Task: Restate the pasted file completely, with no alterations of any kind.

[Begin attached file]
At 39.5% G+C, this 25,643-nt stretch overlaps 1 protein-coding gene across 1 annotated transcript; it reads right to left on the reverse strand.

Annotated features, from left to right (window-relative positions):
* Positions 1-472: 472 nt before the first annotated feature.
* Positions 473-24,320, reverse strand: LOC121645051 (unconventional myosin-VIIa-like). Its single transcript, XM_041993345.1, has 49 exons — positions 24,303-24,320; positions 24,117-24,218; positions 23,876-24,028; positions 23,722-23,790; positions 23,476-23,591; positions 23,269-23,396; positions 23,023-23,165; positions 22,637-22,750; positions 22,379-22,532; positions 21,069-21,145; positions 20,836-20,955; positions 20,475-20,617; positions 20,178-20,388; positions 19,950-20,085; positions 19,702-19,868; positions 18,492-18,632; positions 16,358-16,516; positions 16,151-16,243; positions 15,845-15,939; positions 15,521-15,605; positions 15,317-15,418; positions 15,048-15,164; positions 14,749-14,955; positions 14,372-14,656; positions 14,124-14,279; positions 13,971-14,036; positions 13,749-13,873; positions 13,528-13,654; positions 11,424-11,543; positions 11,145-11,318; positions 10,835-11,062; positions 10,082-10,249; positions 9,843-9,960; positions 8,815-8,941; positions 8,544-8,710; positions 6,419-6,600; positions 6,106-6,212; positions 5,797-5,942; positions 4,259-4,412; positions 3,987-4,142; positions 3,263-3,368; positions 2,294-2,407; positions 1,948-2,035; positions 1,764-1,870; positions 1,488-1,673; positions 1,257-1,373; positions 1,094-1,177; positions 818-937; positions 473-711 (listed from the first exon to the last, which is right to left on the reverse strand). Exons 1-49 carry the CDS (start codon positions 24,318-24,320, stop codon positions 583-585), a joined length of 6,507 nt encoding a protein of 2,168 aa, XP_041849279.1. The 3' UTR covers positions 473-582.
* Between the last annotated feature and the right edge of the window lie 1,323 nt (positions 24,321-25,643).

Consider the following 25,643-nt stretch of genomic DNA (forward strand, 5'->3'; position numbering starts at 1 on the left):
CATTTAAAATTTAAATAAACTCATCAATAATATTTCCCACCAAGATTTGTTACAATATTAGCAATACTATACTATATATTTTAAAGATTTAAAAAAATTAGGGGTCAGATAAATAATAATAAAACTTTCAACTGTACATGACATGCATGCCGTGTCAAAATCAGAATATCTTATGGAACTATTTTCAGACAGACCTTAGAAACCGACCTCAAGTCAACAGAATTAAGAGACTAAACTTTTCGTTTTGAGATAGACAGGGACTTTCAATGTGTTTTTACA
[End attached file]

At 39.5% G+C, this 25,643-nt stretch overlaps 1 protein-coding gene across 1 annotated transcript; it reads right to left on the reverse strand.

Annotated features, from left to right (window-relative positions):
* Positions 1-472: 472 nt before the first annotated feature.
* Positions 473-24,320, reverse strand: LOC121645051 (unconventional myosin-VIIa-like). Its single transcript, XM_041993345.1, has 49 exons — positions 24,303-24,320; positions 24,117-24,218; positions 23,876-24,028; positions 23,722-23,790; positions 23,476-23,591; positions 23,269-23,396; positions 23,023-23,165; positions 22,637-22,750; positions 22,379-22,532; positions 21,069-21,145; positions 20,836-20,955; positions 20,475-20,617; positions 20,178-20,388; positions 19,950-20,085; positions 19,702-19,868; positions 18,492-18,632; positions 16,358-16,516; positions 16,151-16,243; positions 15,845-15,939; positions 15,521-15,605; positions 15,317-15,418; positions 15,048-15,164; positions 14,749-14,955; positions 14,372-14,656; positions 14,124-14,279; positions 13,971-14,036; positions 13,749-13,873; positions 13,528-13,654; positions 11,424-11,543; positions 11,145-11,318; positions 10,835-11,062; positions 10,082-10,249; positions 9,843-9,960; positions 8,815-8,941; positions 8,544-8,710; positions 6,419-6,600; positions 6,106-6,212; positions 5,797-5,942; positions 4,259-4,412; positions 3,987-4,142; positions 3,263-3,368; positions 2,294-2,407; positions 1,948-2,035; positions 1,764-1,870; positions 1,488-1,673; positions 1,257-1,373; positions 1,094-1,177; positions 818-937; positions 473-711 (listed from the first exon to the last, which is right to left on the reverse strand). Exons 1-49 carry the CDS (start codon positions 24,318-24,320, stop codon positions 583-585), a joined length of 6,507 nt encoding a protein of 2,168 aa, XP_041849279.1. The 3' UTR covers positions 473-582.
* Between the last annotated feature and the right edge of the window lie 1,323 nt (positions 24,321-25,643).

Consider the following 25,643-nt stretch of genomic DNA (forward strand, 5'->3'; position numbering starts at 1 on the left):
CATTTAAAATTTAAATAAACTCATCAATAATATTTCCCACCAAGATTTGTTACAATATTAGCAATACTATACTATATATTTTAAAGATTTAAAAAAATTAGGGGTCAGATAAATAATAATAAAACTTTCAACTGTACATGACATGCATGCCGTGTCAAAATCAGAATATCTTATGGAACTATTTTCAGACAGACCTTAGAAACCGACCTCAAGTCAACAGAATTAAGAGACTAAACTTTTCGTTTTGAGATAGACAGGGACTTTCAATGTGTTTTTACA